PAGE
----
Ross Foundation gift advances vision and physical therapy in state

MORGANTOWN, W. Va. - Two West Virginia University Health Sciences programs are recipients of grants from the Ross Foundation totaling $57,000.

A $33,000 grant to the WVU Eye Institute will expand the Children’s Vision Rehabilitation Program (CVRP). The Ross Foundation is supporting two low vision specialty clinics and one weekend retreat in the Parkersburg area for children and teens. Young people with low or no vision from Wood, Ritchie, Doddridge, Jackson and Pleasant counties will gain skills, knowledge and confidence in a fun atmosphere, improving their chances for future independence and happiness.

The WVU Physical Therapy Department received a $24,000 grant to purchase GAITRite analysis system equipment. The GAITRite system will allow clinicians to quantitatively measure changes in walking gait. Gait data is critical in evaluating the success of treatments for brain lesions, Parkinson’s disease and other neurologic disorders. The GAITRite gift will greatly enhance the accuracy of assessments performed by WVU physical therapists.

Judie Charlton, M.D., the Jane McDermott Shott Chair of Ophthalmology at the WVU Eye Institute, and Mary Beth Mandich, Ph.D., chair of the physical therapy department, expressed appreciation for the Ross Foundation’s gifts. They said improved services made possible by the gift will make a great impact on the lives of West Virginia families struggling with vision, traumatic brain injuries, and neurological diseases.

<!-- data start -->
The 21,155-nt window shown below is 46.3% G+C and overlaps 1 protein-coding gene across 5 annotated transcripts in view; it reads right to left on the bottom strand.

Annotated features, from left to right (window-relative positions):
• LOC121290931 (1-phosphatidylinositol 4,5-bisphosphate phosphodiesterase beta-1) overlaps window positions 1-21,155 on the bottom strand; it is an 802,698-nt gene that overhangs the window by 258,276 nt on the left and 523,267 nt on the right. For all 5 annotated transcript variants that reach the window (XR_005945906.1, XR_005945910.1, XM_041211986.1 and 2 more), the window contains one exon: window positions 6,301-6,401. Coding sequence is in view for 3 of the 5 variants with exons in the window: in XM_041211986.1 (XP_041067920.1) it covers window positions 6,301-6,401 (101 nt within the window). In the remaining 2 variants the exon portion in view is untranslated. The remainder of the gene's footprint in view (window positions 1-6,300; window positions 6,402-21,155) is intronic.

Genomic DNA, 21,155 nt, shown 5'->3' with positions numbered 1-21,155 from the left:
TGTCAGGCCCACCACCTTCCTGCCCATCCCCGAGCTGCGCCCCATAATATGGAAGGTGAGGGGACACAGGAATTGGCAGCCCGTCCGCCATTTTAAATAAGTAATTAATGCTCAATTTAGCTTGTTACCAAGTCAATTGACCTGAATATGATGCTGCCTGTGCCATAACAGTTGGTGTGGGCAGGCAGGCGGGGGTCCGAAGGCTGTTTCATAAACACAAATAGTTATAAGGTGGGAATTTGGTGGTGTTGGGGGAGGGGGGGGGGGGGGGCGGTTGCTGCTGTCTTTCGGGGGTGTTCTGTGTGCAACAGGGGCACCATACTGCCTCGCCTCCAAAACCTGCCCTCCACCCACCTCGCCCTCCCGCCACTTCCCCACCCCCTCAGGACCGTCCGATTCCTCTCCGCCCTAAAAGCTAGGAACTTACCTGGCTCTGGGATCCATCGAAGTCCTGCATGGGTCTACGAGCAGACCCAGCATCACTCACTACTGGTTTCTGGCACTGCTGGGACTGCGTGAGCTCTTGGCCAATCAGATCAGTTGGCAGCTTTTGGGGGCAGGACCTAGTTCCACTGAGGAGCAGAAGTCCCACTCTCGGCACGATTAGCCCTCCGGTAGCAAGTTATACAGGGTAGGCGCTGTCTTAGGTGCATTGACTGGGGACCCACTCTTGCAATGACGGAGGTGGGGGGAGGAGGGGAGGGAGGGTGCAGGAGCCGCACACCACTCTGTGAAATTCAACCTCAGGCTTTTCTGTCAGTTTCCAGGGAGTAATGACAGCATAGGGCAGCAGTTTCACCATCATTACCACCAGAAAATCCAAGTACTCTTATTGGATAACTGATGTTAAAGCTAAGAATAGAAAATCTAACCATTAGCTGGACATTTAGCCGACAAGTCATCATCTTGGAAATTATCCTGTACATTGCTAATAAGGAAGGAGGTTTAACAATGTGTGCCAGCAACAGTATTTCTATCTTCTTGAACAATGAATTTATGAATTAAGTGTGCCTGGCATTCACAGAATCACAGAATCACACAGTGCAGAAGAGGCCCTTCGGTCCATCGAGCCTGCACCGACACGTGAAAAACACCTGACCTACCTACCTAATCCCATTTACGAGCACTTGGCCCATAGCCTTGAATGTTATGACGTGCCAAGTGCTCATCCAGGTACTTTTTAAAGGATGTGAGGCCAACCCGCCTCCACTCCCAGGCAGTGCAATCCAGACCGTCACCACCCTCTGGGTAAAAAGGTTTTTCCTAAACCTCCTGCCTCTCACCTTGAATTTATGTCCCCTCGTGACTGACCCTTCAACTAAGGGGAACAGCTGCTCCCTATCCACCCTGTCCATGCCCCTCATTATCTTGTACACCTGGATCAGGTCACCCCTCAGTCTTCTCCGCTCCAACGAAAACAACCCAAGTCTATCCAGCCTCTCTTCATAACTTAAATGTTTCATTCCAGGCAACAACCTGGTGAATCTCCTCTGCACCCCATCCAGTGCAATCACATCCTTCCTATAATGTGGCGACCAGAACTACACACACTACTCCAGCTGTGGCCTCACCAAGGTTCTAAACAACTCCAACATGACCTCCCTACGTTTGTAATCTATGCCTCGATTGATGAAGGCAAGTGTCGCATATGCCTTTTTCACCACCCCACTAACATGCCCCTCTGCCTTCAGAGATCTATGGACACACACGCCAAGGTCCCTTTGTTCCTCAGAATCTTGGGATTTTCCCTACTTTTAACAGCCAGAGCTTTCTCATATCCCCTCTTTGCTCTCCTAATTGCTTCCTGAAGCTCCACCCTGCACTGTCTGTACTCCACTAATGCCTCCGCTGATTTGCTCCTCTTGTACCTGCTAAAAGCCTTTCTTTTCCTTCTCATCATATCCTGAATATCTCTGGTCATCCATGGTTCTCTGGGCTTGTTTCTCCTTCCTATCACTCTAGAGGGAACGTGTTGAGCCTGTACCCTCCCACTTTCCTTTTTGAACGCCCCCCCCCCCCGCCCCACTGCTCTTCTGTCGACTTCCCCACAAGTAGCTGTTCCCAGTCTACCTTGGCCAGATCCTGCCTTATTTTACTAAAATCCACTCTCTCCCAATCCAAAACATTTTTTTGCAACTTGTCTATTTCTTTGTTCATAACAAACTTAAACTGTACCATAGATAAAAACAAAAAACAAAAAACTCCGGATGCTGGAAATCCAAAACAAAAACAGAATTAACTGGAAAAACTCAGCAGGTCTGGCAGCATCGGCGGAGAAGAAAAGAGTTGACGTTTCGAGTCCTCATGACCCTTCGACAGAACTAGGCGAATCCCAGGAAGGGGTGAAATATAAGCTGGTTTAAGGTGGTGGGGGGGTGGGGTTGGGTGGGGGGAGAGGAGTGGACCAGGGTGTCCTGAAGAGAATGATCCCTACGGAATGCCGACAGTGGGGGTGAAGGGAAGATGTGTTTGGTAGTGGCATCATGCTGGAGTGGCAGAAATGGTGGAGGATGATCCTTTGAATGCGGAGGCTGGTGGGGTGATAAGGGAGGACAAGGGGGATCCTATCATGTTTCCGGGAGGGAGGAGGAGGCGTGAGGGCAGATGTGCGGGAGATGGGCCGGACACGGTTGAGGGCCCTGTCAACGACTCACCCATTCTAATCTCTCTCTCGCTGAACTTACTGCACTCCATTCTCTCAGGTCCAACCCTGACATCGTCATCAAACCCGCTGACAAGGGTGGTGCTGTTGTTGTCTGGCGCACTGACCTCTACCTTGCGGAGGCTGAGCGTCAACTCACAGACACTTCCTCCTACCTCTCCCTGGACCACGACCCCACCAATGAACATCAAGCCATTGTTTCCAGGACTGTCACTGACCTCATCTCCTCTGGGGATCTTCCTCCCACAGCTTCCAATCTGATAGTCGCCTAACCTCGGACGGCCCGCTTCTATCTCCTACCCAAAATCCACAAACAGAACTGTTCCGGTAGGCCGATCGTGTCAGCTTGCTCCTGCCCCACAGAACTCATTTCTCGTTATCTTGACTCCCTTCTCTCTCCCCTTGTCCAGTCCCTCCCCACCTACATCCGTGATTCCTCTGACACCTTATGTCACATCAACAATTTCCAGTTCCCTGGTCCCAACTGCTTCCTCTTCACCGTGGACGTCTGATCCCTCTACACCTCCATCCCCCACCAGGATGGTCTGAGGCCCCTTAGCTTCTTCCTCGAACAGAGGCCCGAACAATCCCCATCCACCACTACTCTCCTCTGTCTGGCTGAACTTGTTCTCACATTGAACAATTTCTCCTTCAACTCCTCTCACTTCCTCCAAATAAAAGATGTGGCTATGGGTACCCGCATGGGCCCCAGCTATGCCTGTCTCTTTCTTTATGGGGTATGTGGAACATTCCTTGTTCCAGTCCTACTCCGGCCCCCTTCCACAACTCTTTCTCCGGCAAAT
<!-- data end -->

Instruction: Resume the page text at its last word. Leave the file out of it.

Both gifts were made through the WVU Foundation, a private non-profit corporation that generates and provides support for West Virginia University. For more information about the Children’s Vision Rehabilitation Program, visit www.wvueye.com.

For more information about the Department of Physical Therapy, see http://www.hsc.wvu.edu/som/pt/.

Photo Caption: L to R: Becky Coakley, CVRP program director; Tracy Rice, assistant professor of physical therapy; Judie Charlton, M.D.; Mary Beth Mandich, Ph.D.; and Jim Brick, M.D., interim dean of the WVU School of Medicine. 



For more information:
Kim Fetty, HSC News Service, 304-293-7087
kf: 03-02-10

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